To tie in with Bure - Muhammad Ali said, "Anyone at the top has killed themselves in training at one time in their lives" He's a good example of it, too. He was out of shape in his second career, but his mind and body new what limits could be pushed, so he seemed to be able to 'gut it out' even if his training wasn't as thorough later in life.

Fedorov does appear to be the 3-zone, high-minute guy. How much of that is due to his effortless skating? Other guys are skating through mud compared to him. Was he in better shape, or in similar shape and expending less energy?

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Old
01-08-2013, 12:51 PM
  #29
11MilesPerJohan
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Good lists...I won't comment on all of it, but I def. agree with you when it comes to Sakic for wrist shot and certainly Fedorov had a deadly slap-shot/one-timer...I would just say that you may be slightly underrating Modano's shooting ability. He was pretty good with the one-timer from the half-wall on the PP as well.

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Old
01-08-2013, 08:17 PM
  #30
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Quote:
Originally Posted by 87center View Post
I remember reading a book back in the 90's that ranked NHL players in several catergories. When they were in their prime how would rank Lindros, Forsberg, Jagr, Fedorov, Bure, Modano, Selanne, Kovalev, Mogilny and Sakic in the following categories.


Slap Shot (Combination of Accuracy and Power)
1) Fedorov
2) Bure
3) Selanne
4) Jagr
5) Sakic
6) Lindros
7) Mogilny
8) Modano
9) Kovalev
10) Forsberg


Thoughts?
Too many to go through, though I see your rankings as very good. Although I do disagree with this slap shot portion. I think Lindros, Modano, and Kovalev should be placed above Selanne, Jagr, and Sakic.

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Old
01-08-2013, 08:38 PM
  #31
BenchBrawl
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I was entering the thread with all the best intentions , but if I'm about to work that hard for hockey history purposes today I'll work on something more important and useful than that.

The thing I'll do is rank them as overall players and careers:

1.Jaromir Jagr
2.Joe Sakic
3.Sergei Fedorov
4.Peter Forsberg
5.Teemu Selanne
6.Eric Lindros
7.Mike Modano
8.Pavel Bure
9.Alexander Mogilny


Last edited by BenchBrawl: 01-08-2013 at 08:44 PM.
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Old
01-08-2013, 10:49 PM
  #32
Hardyvan123
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Quote:
Originally Posted by BenchBrawl View Post
I was entering the thread with all the best intentions , but if I'm about to work that hard for hockey history purposes today I'll work on something more important and useful than that.

The thing I'll do is rank them as overall players and careers:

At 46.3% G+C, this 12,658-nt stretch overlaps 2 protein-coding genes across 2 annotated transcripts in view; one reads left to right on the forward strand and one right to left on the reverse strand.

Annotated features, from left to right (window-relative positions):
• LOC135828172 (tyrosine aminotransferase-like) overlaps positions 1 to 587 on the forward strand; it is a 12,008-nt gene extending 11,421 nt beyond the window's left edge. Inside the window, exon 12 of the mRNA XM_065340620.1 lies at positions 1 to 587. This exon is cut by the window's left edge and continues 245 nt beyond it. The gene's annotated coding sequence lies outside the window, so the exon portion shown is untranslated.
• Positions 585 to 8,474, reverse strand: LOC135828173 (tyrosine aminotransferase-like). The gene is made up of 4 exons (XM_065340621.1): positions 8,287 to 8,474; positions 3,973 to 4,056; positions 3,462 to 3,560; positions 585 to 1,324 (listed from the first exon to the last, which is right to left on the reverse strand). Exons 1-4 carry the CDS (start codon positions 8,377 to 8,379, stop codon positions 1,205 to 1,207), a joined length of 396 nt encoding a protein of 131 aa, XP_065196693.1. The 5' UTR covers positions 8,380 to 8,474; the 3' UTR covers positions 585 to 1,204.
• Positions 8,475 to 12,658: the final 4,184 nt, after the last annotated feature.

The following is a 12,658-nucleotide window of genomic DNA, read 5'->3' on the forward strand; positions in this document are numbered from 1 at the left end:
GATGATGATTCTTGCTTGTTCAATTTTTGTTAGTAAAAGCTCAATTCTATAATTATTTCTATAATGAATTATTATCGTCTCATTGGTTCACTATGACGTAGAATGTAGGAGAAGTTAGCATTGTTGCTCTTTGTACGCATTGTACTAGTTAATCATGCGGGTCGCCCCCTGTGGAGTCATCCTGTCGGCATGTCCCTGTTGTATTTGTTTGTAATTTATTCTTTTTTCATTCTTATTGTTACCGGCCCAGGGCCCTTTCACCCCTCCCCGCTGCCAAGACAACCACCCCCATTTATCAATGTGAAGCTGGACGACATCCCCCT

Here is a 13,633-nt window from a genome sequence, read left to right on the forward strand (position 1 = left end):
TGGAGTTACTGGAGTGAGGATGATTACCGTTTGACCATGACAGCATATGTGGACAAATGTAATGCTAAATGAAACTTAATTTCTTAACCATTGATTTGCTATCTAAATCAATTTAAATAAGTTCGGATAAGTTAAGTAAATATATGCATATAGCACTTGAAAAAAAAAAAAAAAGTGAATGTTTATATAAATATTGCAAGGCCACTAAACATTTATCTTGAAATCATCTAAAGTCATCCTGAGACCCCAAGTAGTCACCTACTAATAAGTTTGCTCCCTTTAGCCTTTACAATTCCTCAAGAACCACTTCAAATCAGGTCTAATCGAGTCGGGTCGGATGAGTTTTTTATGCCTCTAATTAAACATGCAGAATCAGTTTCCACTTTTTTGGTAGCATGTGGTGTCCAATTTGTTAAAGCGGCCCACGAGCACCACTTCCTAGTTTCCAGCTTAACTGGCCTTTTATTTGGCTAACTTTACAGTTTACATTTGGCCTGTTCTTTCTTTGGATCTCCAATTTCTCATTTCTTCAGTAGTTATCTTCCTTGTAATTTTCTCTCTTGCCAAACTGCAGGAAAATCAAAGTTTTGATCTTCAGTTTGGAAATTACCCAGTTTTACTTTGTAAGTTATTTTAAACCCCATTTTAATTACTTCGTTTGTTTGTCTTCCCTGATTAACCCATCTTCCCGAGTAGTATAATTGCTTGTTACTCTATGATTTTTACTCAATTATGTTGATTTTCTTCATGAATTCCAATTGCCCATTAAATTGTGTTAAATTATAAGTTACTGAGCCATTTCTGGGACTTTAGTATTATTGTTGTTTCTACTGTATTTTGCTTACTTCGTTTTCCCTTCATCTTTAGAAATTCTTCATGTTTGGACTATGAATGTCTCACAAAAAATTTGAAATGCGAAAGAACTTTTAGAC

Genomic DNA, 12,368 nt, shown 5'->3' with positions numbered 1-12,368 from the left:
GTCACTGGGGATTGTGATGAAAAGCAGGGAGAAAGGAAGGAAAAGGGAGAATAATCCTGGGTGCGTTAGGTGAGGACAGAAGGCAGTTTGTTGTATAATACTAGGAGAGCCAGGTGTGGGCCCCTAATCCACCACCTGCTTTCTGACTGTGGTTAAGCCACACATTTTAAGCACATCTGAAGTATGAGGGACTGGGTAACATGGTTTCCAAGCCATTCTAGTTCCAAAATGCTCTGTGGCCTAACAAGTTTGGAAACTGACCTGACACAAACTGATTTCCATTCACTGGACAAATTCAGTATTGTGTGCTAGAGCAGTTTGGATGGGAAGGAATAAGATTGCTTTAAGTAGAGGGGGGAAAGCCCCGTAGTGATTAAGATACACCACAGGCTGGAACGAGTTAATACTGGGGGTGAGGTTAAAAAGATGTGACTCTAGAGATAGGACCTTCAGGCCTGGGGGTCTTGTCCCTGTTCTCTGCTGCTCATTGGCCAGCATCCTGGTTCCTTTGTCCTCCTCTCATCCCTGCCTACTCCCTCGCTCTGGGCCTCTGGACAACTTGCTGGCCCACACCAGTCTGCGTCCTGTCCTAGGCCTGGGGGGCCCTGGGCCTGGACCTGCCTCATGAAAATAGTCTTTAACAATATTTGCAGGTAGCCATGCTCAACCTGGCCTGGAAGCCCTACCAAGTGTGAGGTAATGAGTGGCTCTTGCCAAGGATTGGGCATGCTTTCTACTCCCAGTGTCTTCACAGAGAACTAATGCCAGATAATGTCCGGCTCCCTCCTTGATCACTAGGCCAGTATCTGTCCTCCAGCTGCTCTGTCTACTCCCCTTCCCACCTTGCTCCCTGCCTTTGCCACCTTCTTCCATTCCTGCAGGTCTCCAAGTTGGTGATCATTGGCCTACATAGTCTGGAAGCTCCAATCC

1.Jaromir Jagr
2.Joe Sakic
3.Sergei Fedorov
4.Peter Forsberg
5.Teemu Selanne
6.Eric Lindros
7.Mike Modano
8.Pavel Bure
9.Alexander Mogilny
Interesting list as far as careers go though it seems strange to put Selanne 5th, Lindros 6th and Modano 7th.

I can see why some would have Forsberg as high as 4th, for playoffs ect.. over Selanne, but then having Lindros over Modano seems to break up that line of thought.

Just curious on the 3 guys I mentioned at 5-7.

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Old
01-09-2013, 01:05 AM
  #33
TAnnala
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Quote:
Originally Posted by Hardyvan123 View Post
Interesting list as far as careers go though it seems strange to put Selanne 5th, Lindros 6th and Modano 7th.

I can see why some would have Forsberg as high as 4th, for playoffs ect.. over Selanne, but then having Lindros over Modano seems to break up that line of thought.

Just curious on the 3 guys I mentioned at 5-7.
My thoughts too. If Lindros is behind Selanne due to short career but Forsberg is ahead and Modano is at last is seems kind of inconsistent.

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Old
01-09-2013, 06:00 AM
  #34
BenchBrawl
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To make this short , I rank Forsberg over Selanne because of the playoffs.Selanne was also one-dimensional while Forsberg was a complete player.The differance between Forsberg's reputation as a big playoff player and Selanne's reputation as a guy losing his touch in the playoffs is too big not to choose Forsberg in this case.Eric Lindros don't have the same kind of playoff resume which is why he doesn't deserve to pass Selanne.

I also wasn't only judging by careers , but by overall player and tried to balance both of these factors into my ranking , which I admittedly did very quickly and without much thoughts.